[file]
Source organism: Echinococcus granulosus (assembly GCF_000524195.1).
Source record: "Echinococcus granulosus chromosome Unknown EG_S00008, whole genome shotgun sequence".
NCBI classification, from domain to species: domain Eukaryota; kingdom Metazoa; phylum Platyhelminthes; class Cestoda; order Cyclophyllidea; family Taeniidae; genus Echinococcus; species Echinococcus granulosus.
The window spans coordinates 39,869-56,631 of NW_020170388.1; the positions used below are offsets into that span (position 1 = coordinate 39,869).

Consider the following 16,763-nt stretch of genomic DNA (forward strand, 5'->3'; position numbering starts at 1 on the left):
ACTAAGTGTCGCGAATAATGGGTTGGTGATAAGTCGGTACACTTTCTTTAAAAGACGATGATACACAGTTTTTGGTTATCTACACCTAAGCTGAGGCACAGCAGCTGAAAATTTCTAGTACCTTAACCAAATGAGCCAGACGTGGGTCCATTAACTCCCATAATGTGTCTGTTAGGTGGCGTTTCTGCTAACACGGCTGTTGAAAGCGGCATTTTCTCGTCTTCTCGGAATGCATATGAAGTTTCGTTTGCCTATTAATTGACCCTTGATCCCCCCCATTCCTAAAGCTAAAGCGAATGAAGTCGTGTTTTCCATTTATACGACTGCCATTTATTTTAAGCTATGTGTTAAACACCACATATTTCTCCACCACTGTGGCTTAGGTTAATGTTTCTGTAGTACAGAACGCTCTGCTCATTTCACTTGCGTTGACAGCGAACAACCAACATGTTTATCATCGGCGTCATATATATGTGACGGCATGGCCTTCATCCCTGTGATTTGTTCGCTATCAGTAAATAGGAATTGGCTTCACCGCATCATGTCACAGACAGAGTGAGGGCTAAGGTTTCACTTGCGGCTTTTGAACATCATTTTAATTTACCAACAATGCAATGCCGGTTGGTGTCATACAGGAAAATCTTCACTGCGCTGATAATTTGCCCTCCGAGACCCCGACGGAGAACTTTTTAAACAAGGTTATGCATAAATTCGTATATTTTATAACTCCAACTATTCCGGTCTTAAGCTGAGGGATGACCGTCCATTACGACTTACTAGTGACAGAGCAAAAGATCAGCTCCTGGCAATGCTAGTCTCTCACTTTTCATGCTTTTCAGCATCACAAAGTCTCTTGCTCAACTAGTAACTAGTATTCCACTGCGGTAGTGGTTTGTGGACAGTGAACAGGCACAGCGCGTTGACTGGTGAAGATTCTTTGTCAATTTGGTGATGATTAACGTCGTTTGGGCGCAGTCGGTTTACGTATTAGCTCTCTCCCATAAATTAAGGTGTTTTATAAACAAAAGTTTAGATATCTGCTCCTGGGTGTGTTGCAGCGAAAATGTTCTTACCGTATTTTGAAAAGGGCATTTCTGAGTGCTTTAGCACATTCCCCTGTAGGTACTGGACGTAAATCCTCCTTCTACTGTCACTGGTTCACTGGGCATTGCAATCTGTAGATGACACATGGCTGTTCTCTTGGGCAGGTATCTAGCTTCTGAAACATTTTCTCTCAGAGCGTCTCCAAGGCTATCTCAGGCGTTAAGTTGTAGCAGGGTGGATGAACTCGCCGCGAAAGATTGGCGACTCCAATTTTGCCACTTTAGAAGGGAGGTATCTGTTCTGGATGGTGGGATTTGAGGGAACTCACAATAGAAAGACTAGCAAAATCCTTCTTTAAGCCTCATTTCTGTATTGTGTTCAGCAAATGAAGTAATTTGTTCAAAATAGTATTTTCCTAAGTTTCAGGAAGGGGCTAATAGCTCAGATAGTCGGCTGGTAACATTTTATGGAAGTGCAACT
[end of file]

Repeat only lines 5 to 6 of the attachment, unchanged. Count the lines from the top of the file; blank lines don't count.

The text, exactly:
Consider the following 16,763-nt stretch of genomic DNA (forward strand, 5'->3'; position numbering starts at 1 on the left):
ACTAAGTGTCGCGAATAATGGGTTGGTGATAAGTCGGTACACTTTCTTTAAAAGACGATGATACACAGTTTTTGGTTATCTACACCTAAGCTGAGGCACAGCAGCTGAAAATTTCTAGTACCTTAACCAAATGAGCCAGACGTGGGTCCATTAACTCCCATAATGTGTCTGTTAGGTGGCGTTTCTGCTAACACGGCTGTTGAAAGCGGCATTTTCTCGTCTTCTCGGAATGCATATGAAGTTTCGTTTGCCTATTAATTGACCCTTGATCCCCCCCATTCCTAAAGCTAAAGCGAATGAAGTCGTGTTTTCCATTTATACGACTGCCATTTATTTTAAGCTATGTGTTAAACACCACATATTTCTCCACCACTGTGGCTTAGGTTAATGTTTCTGTAGTACAGAACGCTCTGCTCATTTCACTTGCGTTGACAGCGAACAACCAACATGTTTATCATCGGCGTCATATATATGTGACGGCATGGCCTTCATCCCTGTGATTTGTTCGCTATCAGTAAATAGGAATTGGCTTCACCGCATCATGTCACAGACAGAGTGAGGGCTAAGGTTTCACTTGCGGCTTTTGAACATCATTTTAATTTACCAACAATGCAATGCCGGTTGGTGTCATACAGGAAAATCTTCACTGCGCTGATAATTTGCCCTCCGAGACCCCGACGGAGAACTTTTTAAACAAGGTTATGCATAAATTCGTATATTTTATAACTCCAACTATTCCGGTCTTAAGCTGAGGGATGACCGTCCATTACGACTTACTAGTGACAGAGCAAAAGATCAGCTCCTGGCAATGCTAGTCTCTCACTTTTCATGCTTTTCAGCATCACAAAGTCTCTTGCTCAACTAGTAACTAGTATTCCACTGCGGTAGTGGTTTGTGGACAGTGAACAGGCACAGCGCGTTGACTGGTGAAGATTCTTTGTCAATTTGGTGATGATTAACGTCGTTTGGGCGCAGTCGGTTTACGTATTAGCTCTCTCCCATAAATTAAGGTGTTTTATAAACAAAAGTTTAGATATCTGCTCCTGGGTGTGTTGCAGCGAAAATGTTCTTACCGTATTTTGAAAAGGGCATTTCTGAGTGCTTTAGCACATTCCCCTGTAGGTACTGGACGTAAATCCTCCTTCTACTGTCACTGGTTCACTGGGCATTGCAATCTGTAGATGACACATGGCTGTTCTCTTGGGCAGGTATCTAGCTTCTGAAACATTTTCTCTCAGAGCGTCTCCAAGGCTATCTCAGGCGTTAAGTTGTAGCAGGGTGGATGAACTCGCCGCGAAAGATTGGCGACTCCAATTTTGCCACTTTAGAAGGGAGGTATCTGTTCTGGATGGTGGGATTTGAGGGAACTCACAATAGAAAGACTAGCAAAATCCTTCTTTAAGCCTCATTTCTGTATTGTGTTCAGCAAATGAAGTAATTTGTTCAAAATAGTATTTTCCTAAGTTTCAGGAAGGGGCTAATAGCTCAGATAGTCGGCTGGTAACATTTTATGGAAGTGCAACT